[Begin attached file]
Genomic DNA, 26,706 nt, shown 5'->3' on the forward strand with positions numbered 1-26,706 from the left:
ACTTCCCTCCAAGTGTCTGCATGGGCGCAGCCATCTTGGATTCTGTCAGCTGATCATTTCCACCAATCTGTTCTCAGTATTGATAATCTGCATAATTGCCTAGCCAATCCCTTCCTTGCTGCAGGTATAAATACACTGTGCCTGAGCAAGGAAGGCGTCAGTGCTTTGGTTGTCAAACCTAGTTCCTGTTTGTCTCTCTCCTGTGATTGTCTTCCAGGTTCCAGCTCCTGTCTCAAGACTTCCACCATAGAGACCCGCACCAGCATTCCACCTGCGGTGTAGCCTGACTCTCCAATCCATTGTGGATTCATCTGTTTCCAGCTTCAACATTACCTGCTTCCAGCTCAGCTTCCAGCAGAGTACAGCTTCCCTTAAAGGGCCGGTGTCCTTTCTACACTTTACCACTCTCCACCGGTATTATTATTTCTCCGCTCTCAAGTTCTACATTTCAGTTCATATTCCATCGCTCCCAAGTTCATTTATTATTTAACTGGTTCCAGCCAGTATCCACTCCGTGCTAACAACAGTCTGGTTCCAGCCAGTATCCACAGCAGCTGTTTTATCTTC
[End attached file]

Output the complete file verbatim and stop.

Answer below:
Genomic DNA, 26,706 nt, shown 5'->3' on the forward strand with positions numbered 1-26,706 from the left:
ACTTCCCTCCAAGTGTCTGCATGGGCGCAGCCATCTTGGATTCTGTCAGCTGATCATTTCCACCAATCTGTTCTCAGTATTGATAATCTGCATAATTGCCTAGCCAATCCCTTCCTTGCTGCAGGTATAAATACACTGTGCCTGAGCAAGGAAGGCGTCAGTGCTTTGGTTGTCAAACCTAGTTCCTGTTTGTCTCTCTCCTGTGATTGTCTTCCAGGTTCCAGCTCCTGTCTCAAGACTTCCACCATAGAGACCCGCACCAGCATTCCACCTGCGGTGTAGCCTGACTCTCCAATCCATTGTGGATTCATCTGTTTCCAGCTTCAACATTACCTGCTTCCAGCTCAGCTTCCAGCAGAGTACAGCTTCCCTTAAAGGGCCGGTGTCCTTTCTACACTTTACCACTCTCCACCGGTATTATTATTTCTCCGCTCTCAAGTTCTACATTTCAGTTCATATTCCATCGCTCCCAAGTTCATTTATTATTTAACTGGTTCCAGCCAGTATCCACTCCGTGCTAACAACAGTCTGGTTCCAGCCAGTATCCACAGCAGCTGTTTTATCTTC